We spent a morning at these botanic gardens which are free to enter. Many of the trees were planted in colonial times and hence have matured into magnificent specimens from all around the tropical world. Several of them were labelled but we could not find out the names of all the ones which interested us. I think probably some varieties which were in several areas of the gardens only had a name on one specimen. Not that this mattered to us as we just enjoyed looking at them. The paths are well kept and the grass is also pleasant to walk on.
The orchids and cacti were in “cages” presumably to stop the monkeys destroying them. To western eyes it seemed strange to have the plants in a cage and the monkeys roaming free! There were quite a number of groups of different types of monkey which kept several feet away from the humans – when we were here about 30 years ago troupes were rather a nuisance grabbing packet of nuts or crisps quite aggressively, now it is forbidden to feed them and the numbers of them around added to our enjoyment of the gardens as did the lizards and birds.
There is a little “train”, costing less than 50p, which takes you round a part of the garden, quite fun but not far to walk anyway. There is also a small shop with gifts and icecreams as well as toilets nearby.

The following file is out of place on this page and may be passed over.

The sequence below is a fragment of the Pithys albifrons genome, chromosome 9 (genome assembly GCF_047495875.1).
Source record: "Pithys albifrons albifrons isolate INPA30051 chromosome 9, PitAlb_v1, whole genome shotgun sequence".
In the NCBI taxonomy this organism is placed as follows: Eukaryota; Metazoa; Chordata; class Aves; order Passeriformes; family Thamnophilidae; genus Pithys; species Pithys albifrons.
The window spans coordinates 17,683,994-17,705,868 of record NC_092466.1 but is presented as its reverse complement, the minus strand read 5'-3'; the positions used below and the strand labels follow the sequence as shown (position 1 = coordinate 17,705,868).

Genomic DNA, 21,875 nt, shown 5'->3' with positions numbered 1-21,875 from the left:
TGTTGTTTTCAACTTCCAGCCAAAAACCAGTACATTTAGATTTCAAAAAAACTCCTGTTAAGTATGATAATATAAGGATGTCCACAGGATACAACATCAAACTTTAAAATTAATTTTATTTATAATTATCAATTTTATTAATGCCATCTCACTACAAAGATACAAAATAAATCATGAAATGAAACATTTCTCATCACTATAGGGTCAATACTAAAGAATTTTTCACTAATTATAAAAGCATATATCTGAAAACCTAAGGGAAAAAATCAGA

Our only problem was getting back to the main town – we had arrived by taxi. No taxis came up to the entrance and a request in the shop to call one for us did not result in one arriving. We saw a bus some way down the hill from the gardens so assume that they can be caught by walking there but we finally got a taxi by walking part way down the hill and having a drink in a cafe whilst the owner arranged a taxi for us – which came within 15 minutes. I think it might be better to ask the taxi which drops you off to come back at a specified time – I suggest 2 -3 hours later. This minor hassle did not spoil our enjoyment of the gardens as we had plenty of time.